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Brunei
Monday, January 30, 2023
27.3 C
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Monday, January 30, 2023
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    Stumbling block

    VAVUNIYA, SRI LANKA (AP) – Rasarathnam Anushiya once had a mission: She awaited orders to blow herself up as a suicide bomber during Sri Lanka’s civil war. Years on, her struggle now is to feed her three children during the country’s unprecedented economic crisis.

    Anushiya, 36, was arrested in 2009 when government troops defeated the Tamil Tiger rebels, who had sought to create an independent homeland for minority Tamils. She had been a member of the rebels’ dreaded suicide squad known as the Black Tigers, and spent the next five years under government questioning and later at a rehabilitation camp.

    She learnt dressmaking in the rehabilitation centre but was unable to build a profitable business after her release and relied on her husband’s salary from his job at a finance company as she devoted herself to raising their children.

    Her husband, like many people, lost his job as a result of Sri Lanka’s current economic crisis. Families across the nation have been forced to cut back on food and other vital items because of shortages of money and high inflation.

    For weeks, Anushiya has had to feed her 11-year-old son and eight-year-old daughter only rice and either potato curry or tomato curry. The couple’s three-month-old baby is still breastfed. While her daughter receives school lunches sponsored by the World Food Programme (WFP) and the Ministry of Education, her son does not because the programme only covers children from Grade one to five. Anushiya also is heavily in debt to micro finance companies and is often hassled by creditors waiting by her home. She can’t afford to pay the rent, and the house owner has asked the family to leave by the end of December.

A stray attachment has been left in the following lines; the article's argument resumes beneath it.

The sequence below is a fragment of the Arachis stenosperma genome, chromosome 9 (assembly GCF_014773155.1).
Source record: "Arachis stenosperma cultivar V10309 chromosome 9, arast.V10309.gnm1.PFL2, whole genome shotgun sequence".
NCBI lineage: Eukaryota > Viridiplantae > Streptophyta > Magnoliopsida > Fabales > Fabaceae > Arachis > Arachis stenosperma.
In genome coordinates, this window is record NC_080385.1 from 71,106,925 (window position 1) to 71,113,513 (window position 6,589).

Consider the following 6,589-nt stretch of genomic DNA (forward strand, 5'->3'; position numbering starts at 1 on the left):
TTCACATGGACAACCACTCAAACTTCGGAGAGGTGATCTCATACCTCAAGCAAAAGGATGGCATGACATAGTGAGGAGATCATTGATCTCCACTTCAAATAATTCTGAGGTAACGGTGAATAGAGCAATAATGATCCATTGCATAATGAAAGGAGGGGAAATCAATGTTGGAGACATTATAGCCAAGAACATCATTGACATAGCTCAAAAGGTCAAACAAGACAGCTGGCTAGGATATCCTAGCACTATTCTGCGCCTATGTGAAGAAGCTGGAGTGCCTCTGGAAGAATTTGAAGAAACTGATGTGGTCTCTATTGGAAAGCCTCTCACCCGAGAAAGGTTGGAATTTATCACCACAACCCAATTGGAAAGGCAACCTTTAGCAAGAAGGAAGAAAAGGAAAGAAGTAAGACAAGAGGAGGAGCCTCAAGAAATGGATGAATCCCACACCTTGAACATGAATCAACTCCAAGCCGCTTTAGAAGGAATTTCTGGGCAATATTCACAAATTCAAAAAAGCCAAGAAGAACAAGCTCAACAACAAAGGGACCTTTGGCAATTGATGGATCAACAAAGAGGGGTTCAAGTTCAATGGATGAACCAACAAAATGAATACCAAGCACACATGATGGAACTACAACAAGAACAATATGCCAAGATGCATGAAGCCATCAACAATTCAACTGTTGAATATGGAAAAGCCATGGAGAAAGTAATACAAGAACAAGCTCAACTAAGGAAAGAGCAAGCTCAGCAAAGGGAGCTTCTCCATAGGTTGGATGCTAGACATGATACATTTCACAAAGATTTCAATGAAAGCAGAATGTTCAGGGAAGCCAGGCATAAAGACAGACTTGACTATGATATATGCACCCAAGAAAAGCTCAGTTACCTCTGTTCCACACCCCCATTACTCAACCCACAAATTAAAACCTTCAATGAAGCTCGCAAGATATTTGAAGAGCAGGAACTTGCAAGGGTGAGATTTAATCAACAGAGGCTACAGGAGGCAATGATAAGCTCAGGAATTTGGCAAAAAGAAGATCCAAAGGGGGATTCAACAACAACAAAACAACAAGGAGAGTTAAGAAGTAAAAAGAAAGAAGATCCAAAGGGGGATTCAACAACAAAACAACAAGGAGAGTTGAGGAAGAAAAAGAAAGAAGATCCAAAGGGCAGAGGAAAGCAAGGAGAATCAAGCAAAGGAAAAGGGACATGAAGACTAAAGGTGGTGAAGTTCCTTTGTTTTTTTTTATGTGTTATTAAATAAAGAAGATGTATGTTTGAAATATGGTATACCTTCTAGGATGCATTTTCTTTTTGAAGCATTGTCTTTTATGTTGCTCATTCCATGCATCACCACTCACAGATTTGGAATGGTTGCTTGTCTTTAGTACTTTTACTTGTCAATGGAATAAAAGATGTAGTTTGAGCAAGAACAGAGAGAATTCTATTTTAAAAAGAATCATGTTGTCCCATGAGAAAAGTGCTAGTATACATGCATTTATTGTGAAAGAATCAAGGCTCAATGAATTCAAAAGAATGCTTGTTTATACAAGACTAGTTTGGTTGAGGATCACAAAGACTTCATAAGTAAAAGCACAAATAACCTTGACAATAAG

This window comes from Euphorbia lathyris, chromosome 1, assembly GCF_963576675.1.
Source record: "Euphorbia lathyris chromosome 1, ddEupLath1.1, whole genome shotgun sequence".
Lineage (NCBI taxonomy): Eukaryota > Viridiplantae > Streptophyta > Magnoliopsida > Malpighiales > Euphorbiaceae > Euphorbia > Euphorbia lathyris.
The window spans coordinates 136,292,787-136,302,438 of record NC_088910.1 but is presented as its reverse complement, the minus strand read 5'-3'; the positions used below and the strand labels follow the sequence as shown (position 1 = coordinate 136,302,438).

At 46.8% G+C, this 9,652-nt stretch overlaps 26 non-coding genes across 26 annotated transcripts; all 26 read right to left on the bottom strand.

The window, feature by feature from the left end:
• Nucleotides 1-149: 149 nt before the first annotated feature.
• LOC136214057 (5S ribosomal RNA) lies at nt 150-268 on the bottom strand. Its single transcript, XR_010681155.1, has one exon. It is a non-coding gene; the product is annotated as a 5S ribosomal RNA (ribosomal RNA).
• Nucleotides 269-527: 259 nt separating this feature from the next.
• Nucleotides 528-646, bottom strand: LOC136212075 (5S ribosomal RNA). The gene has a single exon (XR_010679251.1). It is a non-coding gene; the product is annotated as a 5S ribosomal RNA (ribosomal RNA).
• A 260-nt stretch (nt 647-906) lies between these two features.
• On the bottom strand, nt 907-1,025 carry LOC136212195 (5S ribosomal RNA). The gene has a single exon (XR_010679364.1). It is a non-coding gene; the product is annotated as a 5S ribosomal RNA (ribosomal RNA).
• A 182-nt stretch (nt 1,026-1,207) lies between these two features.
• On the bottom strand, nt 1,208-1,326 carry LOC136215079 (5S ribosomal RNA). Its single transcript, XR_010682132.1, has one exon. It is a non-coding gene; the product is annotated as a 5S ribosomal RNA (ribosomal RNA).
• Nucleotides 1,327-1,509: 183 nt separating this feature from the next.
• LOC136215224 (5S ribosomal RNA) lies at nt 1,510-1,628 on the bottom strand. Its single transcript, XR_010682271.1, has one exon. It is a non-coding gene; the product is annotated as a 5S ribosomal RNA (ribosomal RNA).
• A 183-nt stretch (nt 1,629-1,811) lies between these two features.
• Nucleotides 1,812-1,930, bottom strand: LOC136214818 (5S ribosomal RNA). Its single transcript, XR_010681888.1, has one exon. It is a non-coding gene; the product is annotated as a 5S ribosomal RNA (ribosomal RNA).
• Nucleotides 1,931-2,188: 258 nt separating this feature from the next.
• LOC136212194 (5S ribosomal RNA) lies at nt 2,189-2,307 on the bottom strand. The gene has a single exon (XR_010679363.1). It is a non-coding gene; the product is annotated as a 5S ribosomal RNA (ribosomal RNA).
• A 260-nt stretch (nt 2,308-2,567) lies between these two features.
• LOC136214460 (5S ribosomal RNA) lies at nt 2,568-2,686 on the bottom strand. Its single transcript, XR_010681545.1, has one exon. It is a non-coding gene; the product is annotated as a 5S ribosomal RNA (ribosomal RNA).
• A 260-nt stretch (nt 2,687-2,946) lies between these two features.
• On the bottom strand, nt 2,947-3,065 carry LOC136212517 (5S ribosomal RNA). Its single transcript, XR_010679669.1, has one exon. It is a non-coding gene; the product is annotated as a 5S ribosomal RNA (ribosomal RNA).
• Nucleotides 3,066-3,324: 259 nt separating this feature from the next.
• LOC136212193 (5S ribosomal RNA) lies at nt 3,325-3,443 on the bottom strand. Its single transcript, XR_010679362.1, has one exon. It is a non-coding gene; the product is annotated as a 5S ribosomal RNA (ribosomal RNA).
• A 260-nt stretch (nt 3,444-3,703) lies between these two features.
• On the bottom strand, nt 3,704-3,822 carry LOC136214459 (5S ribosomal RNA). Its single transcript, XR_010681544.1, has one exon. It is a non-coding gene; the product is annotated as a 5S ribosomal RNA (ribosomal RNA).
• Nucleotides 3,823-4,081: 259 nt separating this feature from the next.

Primary students each receive a cup of fresh milk at a primary school in Dimbulagala, Sri Lanka
    ABOVE & BELOW: Empty spice containers are seen kept in a kitchen rack; and Kavishka Madushan waters vegetable plants cultivated at the backyard of their house. PHOTOS: AP

    In another village, Dimbulagala, primary school children receive a free breakfast, a glass of milk and lunch with help from the education ministry, WFP and a private donor agency.

    Mothers of students prepare the meals at school with a menu provided by the education ministry. Each meal costs USD0.27.

    School principal Anusha Sirimanne said attendance has improved since the meal programme began 20 weeks ago. Before, she said, many children fell asleep during classes and had trouble concentrating, but since the programme started, they are more alert and physically active.

    “Most would not attend school without the feeding programme, and eventually the school would have to close,” she said.

    SM Madushanka Kumara, the father of three children in Dimbulagala, said his family can only eat once or twice a day since he lost his job at a bakery when its owner decided to close it after prices of ingredients sharply increased.

    “We can’t think about balanced diets,” said his wife, Malkanthi. “My 12-year-old son cried, saying his head hurt and he was hungry. I had nothing to offer. Today for lunch I gave him rice with okra curry, which I made from two okras I picked in the backyard.”

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